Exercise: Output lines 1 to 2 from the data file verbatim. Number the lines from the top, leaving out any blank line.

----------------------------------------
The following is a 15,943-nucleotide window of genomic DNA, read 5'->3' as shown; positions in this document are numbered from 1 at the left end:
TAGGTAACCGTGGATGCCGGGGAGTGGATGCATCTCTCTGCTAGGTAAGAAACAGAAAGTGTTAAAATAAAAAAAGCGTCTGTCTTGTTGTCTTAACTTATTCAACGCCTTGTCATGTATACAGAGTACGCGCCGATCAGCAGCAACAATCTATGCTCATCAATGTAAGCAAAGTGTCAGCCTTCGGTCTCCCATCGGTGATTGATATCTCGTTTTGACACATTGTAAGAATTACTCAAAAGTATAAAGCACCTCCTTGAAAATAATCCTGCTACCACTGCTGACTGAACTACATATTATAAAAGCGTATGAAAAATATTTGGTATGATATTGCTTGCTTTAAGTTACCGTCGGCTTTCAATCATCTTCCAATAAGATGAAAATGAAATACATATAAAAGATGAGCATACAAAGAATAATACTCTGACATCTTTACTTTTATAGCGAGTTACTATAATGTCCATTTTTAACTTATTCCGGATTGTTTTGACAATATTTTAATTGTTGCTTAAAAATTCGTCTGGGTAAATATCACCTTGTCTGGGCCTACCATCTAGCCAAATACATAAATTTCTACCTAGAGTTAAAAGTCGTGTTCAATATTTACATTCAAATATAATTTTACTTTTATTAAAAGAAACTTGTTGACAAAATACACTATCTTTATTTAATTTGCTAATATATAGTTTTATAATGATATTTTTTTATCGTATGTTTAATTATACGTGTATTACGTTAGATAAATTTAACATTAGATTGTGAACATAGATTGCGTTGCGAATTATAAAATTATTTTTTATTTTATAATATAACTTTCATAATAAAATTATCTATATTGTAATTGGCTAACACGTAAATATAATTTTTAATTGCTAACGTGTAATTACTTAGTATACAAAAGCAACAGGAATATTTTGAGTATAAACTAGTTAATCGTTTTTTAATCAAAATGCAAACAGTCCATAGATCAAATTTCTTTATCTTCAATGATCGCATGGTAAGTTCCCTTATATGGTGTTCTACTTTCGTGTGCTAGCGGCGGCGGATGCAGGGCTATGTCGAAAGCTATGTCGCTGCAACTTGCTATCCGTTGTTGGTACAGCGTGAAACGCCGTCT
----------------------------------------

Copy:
The following is a 15,943-nucleotide window of genomic DNA, read 5'->3' as shown; positions in this document are numbered from 1 at the left end:
TAGGTAACCGTGGATGCCGGGGAGTGGATGCATCTCTCTGCTAGGTAAGAAACAGAAAGTGTTAAAATAAAAAAAGCGTCTGTCTTGTTGTCTTAACTTATTCAACGCCTTGTCATGTATACAGAGTACGCGCCGATCAGCAGCAACAATCTATGCTCATCAATGTAAGCAAAGTGTCAGCCTTCGGTCTCCCATCGGTGATTGATATCTCGTTTTGACACATTGTAAGAATTACTCAAAAGTATAAAGCACCTCCTTGAAAATAATCCTGCTACCACTGCTGACTGAACTACATATTATAAAAGCGTATGAAAAATATTTGGTATGATATTGCTTGCTTTAAGTTACCGTCGGCTTTCAATCATCTTCCAATAAGATGAAAATGAAATACATATAAAAGATGAGCATACAAAGAATAATACTCTGACATCTTTACTTTTATAGCGAGTTACTATAATGTCCATTTTTAACTTATTCCGGATTGTTTTGACAATATTTTAATTGTTGCTTAAAAATTCGTCTGGGTAAATATCACCTTGTCTGGGCCTACCATCTAGCCAAATACATAAATTTCTACCTAGAGTTAAAAGTCGTGTTCAATATTTACATTCAAATATAATTTTACTTTTATTAAAAGAAACTTGTTGACAAAATACACTATCTTTATTTAATTTGCTAATATATAGTTTTATAATGATATTTTTTTATCGTATGTTTAATTATACGTGTATTACGTTAGATAAATTTAACATTAGATTGTGAACATAGATTGCGTTGCGAATTATAAAATTATTTTTTATTTTATAATATAACTTTCATAATAAAATTATCTATATTGTAATTGGCTAACACGTAAATATAATTTTTAATTGCTAACGTGTAATTACTTAGTATACAAAAGCAACAGGAATATTTTGAGTATAAACTAGTTAATCGTTTTTTAATCAAAATGCAAACAGTCCATAGATCAAATTTCTTTATCTTCAATGATCGCATGGTAAGTTCCCTTATATGGTGTTCTACTTTCGTGTGCTAGCGGCGGCGGATGCAGGGCTATGTCGAAAGCTATGTCGCTGCAACTTGCTATCCGTTGTTGGTACAGCGTGAAACGCCGTCT